A team of American health experts invited to China to advise on obesity said Wednesday that parents shouldn't ban children from eating sweets but should instead strive for a balanced diet.
Sharing some surprising statistics, the experts tried to convey their concern that increased global obesity was becoming an irreversible trend. They urged Chinese parents to control children's diets in a wiser way.
"Parents should not banish sugar, ice cream and other sweets but should manage their children's meals," said Dr. John Foreyt, professor with the Medicine Department of Baylor College of Medicine based in Houston, Texas.
Every child had a sweet tooth, Foreyt said.
"Sweetness is children's innate preference and if parents ban such food, they will take more" when parents aren't around, said Dr. Adam Drewnowski, Director of the Center for Obesity Research with the Seattle-based University of Washington.
At the invitation of a program co-sponsored by the Ministry of Health and the All-China Journalists' Association, the experts urged Chinese to make small lifestyle changes that could have a major health impact.
A medical experiment conducted in Finland from 2000 to 2006 found that losing about 5 percent of one's weight could reduce the risk of diabetes.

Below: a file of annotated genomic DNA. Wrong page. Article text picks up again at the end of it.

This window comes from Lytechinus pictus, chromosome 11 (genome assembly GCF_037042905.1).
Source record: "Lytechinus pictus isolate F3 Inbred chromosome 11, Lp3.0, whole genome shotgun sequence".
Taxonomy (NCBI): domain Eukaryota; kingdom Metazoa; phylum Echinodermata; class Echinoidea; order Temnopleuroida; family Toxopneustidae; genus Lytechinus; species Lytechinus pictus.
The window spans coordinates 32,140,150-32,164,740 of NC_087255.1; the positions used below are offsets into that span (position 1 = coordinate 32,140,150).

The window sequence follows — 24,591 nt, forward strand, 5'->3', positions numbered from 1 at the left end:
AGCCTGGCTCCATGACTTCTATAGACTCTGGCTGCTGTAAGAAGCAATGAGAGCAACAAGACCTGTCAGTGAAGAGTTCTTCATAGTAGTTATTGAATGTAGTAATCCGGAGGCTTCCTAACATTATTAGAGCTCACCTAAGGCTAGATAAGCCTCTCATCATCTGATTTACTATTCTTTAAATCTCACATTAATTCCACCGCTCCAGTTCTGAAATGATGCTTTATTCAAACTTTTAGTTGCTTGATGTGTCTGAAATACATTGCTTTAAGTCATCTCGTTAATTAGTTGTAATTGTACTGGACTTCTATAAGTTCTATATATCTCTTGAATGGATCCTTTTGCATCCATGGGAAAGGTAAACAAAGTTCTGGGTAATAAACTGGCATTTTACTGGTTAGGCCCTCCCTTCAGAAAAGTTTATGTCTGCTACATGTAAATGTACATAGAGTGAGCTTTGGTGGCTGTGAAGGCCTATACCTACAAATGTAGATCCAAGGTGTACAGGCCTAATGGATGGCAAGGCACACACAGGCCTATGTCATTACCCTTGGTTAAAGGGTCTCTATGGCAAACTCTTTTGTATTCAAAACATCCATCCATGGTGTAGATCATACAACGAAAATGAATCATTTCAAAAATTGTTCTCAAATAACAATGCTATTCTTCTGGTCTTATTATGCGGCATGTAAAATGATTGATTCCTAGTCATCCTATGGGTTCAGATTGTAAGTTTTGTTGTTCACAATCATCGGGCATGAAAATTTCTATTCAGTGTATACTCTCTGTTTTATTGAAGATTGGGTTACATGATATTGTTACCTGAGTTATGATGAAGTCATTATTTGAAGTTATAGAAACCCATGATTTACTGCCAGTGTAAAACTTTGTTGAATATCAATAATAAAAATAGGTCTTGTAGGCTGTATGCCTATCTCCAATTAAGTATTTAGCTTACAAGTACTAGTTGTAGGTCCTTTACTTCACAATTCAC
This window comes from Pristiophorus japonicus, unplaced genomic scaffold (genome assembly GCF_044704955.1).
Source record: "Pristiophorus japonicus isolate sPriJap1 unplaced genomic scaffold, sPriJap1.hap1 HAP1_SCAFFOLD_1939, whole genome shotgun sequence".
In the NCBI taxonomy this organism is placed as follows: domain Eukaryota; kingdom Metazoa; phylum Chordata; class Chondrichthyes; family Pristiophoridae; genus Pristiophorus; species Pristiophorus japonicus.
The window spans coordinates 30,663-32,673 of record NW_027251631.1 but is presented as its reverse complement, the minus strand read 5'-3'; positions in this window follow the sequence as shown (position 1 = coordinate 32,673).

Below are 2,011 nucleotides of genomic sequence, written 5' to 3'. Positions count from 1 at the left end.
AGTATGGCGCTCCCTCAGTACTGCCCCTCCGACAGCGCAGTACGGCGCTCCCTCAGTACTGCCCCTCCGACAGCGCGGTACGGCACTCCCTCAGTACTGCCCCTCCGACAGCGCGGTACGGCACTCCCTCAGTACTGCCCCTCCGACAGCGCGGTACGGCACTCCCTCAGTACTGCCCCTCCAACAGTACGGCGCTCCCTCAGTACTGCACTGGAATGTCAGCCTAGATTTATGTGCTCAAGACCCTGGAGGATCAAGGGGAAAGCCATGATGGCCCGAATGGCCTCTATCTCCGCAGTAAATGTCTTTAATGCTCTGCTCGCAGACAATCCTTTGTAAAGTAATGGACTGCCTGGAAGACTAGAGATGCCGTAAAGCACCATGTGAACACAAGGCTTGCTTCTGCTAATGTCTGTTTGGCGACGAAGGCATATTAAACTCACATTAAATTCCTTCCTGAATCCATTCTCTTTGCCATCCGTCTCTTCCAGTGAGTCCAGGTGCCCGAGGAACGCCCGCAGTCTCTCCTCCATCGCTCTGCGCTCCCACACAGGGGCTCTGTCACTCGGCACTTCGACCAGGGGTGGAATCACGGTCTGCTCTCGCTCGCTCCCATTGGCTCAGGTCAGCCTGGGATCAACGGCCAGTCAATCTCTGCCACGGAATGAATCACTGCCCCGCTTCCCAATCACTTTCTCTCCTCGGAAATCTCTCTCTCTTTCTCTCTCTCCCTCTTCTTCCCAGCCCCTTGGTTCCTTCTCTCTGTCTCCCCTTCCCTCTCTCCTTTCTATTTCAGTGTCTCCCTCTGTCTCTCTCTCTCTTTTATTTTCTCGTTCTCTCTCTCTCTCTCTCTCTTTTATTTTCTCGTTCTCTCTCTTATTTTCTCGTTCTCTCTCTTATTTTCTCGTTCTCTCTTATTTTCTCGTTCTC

"Ten years ago, critics singled out fat as the cause of overweight and obesity. Now, they point to sugar as the primary suspect," said Foreyt. "However, there has been no scientific proof for a 'single culprit' theory.
"The only thing we need is a calorie equation that balances what comes into and goes out of our bodies," he added.
Foreyt, also director of Behavioral Medicine Research Center of his college, said there was no need to give up one's favorite foods, since every food and beverage, even sodas, could be part of a healthy diet.
A surge in obesity-related chronic diseases has exerted tremendous pressure on the health systems in both developing and developed countries.
Professor Li Keji of Peking University's School of Public Health said that historically, Chinese did not pay much attention to weight problems as the traditional diet was based on plant food and a limited appetite.
"The causes of obesity are complex and can vary from country to country for different communities, lifestyles and inheritance," Li said.
According to the Ministry of Health, nearly 60 percent of male residents in Beijing are overweight or obese.
"A balanced diet and a 60-minute walk every day could save us," Li said.
(Xinhua News Agency June 18, 2009)